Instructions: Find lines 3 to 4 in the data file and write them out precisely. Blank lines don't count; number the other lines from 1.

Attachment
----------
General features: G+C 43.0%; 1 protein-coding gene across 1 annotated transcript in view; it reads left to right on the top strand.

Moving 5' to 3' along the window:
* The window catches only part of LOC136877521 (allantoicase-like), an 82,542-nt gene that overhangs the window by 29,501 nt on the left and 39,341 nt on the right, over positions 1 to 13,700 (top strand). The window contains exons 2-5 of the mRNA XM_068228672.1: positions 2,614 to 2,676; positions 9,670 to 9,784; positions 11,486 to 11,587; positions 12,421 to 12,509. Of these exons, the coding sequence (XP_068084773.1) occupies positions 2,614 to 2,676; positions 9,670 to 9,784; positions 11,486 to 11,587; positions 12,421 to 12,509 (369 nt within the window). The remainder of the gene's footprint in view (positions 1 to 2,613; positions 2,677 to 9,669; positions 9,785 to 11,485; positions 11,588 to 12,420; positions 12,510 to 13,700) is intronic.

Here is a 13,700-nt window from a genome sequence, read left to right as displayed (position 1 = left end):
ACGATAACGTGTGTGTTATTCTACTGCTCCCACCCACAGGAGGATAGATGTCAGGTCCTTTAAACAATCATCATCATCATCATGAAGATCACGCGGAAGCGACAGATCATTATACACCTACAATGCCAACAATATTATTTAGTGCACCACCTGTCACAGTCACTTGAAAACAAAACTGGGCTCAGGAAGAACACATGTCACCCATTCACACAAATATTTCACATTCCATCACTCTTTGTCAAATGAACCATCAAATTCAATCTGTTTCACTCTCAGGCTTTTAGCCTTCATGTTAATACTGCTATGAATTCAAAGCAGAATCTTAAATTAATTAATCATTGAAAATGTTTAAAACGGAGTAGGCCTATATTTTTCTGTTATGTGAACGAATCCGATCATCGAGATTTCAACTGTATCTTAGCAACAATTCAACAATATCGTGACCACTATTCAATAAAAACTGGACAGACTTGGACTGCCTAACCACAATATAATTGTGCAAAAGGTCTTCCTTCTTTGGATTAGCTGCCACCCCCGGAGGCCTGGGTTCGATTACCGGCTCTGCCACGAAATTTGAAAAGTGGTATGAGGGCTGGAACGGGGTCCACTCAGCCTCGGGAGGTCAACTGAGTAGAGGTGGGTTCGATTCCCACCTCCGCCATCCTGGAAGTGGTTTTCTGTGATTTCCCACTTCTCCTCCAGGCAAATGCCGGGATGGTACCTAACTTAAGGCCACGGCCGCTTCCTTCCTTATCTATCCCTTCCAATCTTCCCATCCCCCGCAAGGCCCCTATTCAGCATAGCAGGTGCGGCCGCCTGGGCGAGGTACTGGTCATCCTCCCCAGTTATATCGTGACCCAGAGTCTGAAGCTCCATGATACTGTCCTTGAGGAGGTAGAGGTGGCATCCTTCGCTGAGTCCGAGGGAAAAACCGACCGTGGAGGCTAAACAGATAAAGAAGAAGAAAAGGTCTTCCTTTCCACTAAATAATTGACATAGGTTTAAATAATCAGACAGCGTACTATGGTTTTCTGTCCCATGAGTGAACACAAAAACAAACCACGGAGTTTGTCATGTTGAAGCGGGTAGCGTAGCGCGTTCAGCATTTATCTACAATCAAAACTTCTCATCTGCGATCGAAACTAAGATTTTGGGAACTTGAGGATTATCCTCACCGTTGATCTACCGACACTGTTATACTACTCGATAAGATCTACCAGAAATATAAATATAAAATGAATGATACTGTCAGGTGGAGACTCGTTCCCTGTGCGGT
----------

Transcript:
* The window catches only part of LOC136877521 (allantoicase-like), an 82,542-nt gene that overhangs the window by 29,501 nt on the left and 39,341 nt on the right, over positions 1 to 13,700 (top strand). The window contains exons 2-5 of the mRNA XM_068228672.1: positions 2,614 to 2,676; positions 9,670 to 9,784; positions 11,486 to 11,587; positions 12,421 to 12,509. Of these exons, the coding sequence (XP_068084773.1) occupies positions 2,614 to 2,676; positions 9,670 to 9,784; positions 11,486 to 11,587; positions 12,421 to 12,509 (369 nt within the window). The remainder of the gene's footprint in view (positions 1 to 2,613; positions 2,677 to 9,669; positions 9,785 to 11,485; positions 11,588 to 12,420; positions 12,510 to 13,700) is intronic.

Here is a 13,700-nt window from a genome sequence, read left to right as displayed (position 1 = left end):